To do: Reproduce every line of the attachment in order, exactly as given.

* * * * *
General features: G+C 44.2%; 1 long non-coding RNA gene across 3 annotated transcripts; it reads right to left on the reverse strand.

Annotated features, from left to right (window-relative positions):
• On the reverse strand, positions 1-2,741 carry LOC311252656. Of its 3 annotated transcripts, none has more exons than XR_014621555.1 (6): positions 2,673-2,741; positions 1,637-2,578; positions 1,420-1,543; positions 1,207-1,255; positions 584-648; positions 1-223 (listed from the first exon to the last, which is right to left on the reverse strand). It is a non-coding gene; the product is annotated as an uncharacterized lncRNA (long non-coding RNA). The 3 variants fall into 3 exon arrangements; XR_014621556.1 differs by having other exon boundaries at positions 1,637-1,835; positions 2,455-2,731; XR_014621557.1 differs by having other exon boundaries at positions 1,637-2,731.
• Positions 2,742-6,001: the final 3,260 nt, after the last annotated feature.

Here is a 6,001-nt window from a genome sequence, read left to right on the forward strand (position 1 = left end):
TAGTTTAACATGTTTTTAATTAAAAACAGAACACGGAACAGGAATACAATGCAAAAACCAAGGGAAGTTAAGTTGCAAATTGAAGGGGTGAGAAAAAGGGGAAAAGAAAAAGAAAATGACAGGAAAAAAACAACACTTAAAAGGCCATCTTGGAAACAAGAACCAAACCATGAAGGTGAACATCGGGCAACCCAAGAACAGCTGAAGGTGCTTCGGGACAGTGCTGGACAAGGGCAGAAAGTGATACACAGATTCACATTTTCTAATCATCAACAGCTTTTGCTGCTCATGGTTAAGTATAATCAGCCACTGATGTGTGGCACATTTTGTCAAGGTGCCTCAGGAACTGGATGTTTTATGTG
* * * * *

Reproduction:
General features: G+C 44.2%; 1 long non-coding RNA gene across 3 annotated transcripts; it reads right to left on the reverse strand.

Annotated features, from left to right (window-relative positions):
• On the reverse strand, positions 1-2,741 carry LOC311252656. Of its 3 annotated transcripts, none has more exons than XR_014621555.1 (6): positions 2,673-2,741; positions 1,637-2,578; positions 1,420-1,543; positions 1,207-1,255; positions 584-648; positions 1-223 (listed from the first exon to the last, which is right to left on the reverse strand). It is a non-coding gene; the product is annotated as an uncharacterized lncRNA (long non-coding RNA). The 3 variants fall into 3 exon arrangements; XR_014621556.1 differs by having other exon boundaries at positions 1,637-1,835; positions 2,455-2,731; XR_014621557.1 differs by having other exon boundaries at positions 1,637-2,731.
• Positions 2,742-6,001: the final 3,260 nt, after the last annotated feature.

Here is a 6,001-nt window from a genome sequence, read left to right on the forward strand (position 1 = left end):
TAGTTTAACATGTTTTTAATTAAAAACAGAACACGGAACAGGAATACAATGCAAAAACCAAGGGAAGTTAAGTTGCAAATTGAAGGGGTGAGAAAAAGGGGAAAAGAAAAAGAAAATGACAGGAAAAAAACAACACTTAAAAGGCCATCTTGGAAACAAGAACCAAACCATGAAGGTGAACATCGGGCAACCCAAGAACAGCTGAAGGTGCTTCGGGACAGTGCTGGACAAGGGCAGAAAGTGATACACAGATTCACATTTTCTAATCATCAACAGCTTTTGCTGCTCATGGTTAAGTATAATCAGCCACTGATGTGTGGCACATTTTGTCAAGGTGCCTCAGGAACTGGATGTTTTATGTG